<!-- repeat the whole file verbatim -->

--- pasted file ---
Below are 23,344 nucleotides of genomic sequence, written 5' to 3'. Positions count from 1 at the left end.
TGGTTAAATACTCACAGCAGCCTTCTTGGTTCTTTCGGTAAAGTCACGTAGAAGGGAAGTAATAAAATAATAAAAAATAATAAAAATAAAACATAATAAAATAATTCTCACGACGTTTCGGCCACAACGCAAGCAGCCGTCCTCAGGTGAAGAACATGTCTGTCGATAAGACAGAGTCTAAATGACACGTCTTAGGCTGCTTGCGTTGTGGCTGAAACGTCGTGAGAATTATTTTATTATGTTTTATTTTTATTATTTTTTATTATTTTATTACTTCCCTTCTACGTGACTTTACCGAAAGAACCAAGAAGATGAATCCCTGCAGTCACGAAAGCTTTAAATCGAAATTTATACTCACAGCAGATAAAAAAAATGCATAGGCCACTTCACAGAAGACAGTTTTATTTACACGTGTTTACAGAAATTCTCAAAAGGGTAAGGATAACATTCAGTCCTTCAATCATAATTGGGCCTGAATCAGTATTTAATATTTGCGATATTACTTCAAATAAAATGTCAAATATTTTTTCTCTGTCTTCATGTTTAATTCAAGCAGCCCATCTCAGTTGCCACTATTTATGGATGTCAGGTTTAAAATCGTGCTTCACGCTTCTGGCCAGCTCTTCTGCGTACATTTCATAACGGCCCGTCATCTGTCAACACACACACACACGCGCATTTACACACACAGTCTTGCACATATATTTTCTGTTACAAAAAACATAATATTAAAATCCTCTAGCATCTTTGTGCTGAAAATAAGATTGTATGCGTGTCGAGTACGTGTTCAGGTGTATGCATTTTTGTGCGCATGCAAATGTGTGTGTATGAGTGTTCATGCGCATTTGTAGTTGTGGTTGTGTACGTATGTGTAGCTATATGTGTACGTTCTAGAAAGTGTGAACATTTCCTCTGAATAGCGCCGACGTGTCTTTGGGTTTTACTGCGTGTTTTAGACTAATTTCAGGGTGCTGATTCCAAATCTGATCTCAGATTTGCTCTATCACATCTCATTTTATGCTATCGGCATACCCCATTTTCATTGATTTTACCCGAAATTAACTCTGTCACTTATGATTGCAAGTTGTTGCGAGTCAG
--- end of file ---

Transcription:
Below are 23,344 nucleotides of genomic sequence, written 5' to 3'. Positions count from 1 at the left end.
TGGTTAAATACTCACAGCAGCCTTCTTGGTTCTTTCGGTAAAGTCACGTAGAAGGGAAGTAATAAAATAATAAAAAATAATAAAAATAAAACATAATAAAATAATTCTCACGACGTTTCGGCCACAACGCAAGCAGCCGTCCTCAGGTGAAGAACATGTCTGTCGATAAGACAGAGTCTAAATGACACGTCTTAGGCTGCTTGCGTTGTGGCTGAAACGTCGTGAGAATTATTTTATTATGTTTTATTTTTATTATTTTTTATTATTTTATTACTTCCCTTCTACGTGACTTTACCGAAAGAACCAAGAAGATGAATCCCTGCAGTCACGAAAGCTTTAAATCGAAATTTATACTCACAGCAGATAAAAAAAATGCATAGGCCACTTCACAGAAGACAGTTTTATTTACACGTGTTTACAGAAATTCTCAAAAGGGTAAGGATAACATTCAGTCCTTCAATCATAATTGGGCCTGAATCAGTATTTAATATTTGCGATATTACTTCAAATAAAATGTCAAATATTTTTTCTCTGTCTTCATGTTTAATTCAAGCAGCCCATCTCAGTTGCCACTATTTATGGATGTCAGGTTTAAAATCGTGCTTCACGCTTCTGGCCAGCTCTTCTGCGTACATTTCATAACGGCCCGTCATCTGTCAACACACACACACACGCGCATTTACACACACAGTCTTGCACATATATTTTCTGTTACAAAAAACATAATATTAAAATCCTCTAGCATCTTTGTGCTGAAAATAAGATTGTATGCGTGTCGAGTACGTGTTCAGGTGTATGCATTTTTGTGCGCATGCAAATGTGTGTGTATGAGTGTTCATGCGCATTTGTAGTTGTGGTTGTGTACGTATGTGTAGCTATATGTGTACGTTCTAGAAAGTGTGAACATTTCCTCTGAATAGCGCCGACGTGTCTTTGGGTTTTACTGCGTGTTTTAGACTAATTTCAGGGTGCTGATTCCAAATCTGATCTCAGATTTGCTCTATCACATCTCATTTTATGCTATCGGCATACCCCATTTTCATTGATTTTACCCGAAATTAACTCTGTCACTTATGATTGCAAGTTGTTGCGAGTCAG